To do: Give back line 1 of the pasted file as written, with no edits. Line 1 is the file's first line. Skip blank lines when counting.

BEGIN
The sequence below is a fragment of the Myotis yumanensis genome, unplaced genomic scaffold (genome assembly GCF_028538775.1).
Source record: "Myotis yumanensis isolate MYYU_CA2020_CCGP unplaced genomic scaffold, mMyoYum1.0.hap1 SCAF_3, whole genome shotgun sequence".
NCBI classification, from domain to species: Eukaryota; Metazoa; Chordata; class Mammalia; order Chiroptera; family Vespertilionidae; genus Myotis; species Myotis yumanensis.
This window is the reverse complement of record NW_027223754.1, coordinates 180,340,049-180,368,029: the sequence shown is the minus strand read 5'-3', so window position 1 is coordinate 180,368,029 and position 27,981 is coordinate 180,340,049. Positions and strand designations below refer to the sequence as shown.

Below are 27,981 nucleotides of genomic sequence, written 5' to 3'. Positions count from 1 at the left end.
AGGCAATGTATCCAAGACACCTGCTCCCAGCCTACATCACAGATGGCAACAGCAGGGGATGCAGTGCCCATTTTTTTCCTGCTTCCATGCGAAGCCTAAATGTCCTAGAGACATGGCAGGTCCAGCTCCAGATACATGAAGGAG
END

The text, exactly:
The sequence below is a fragment of the Myotis yumanensis genome, unplaced genomic scaffold (genome assembly GCF_028538775.1).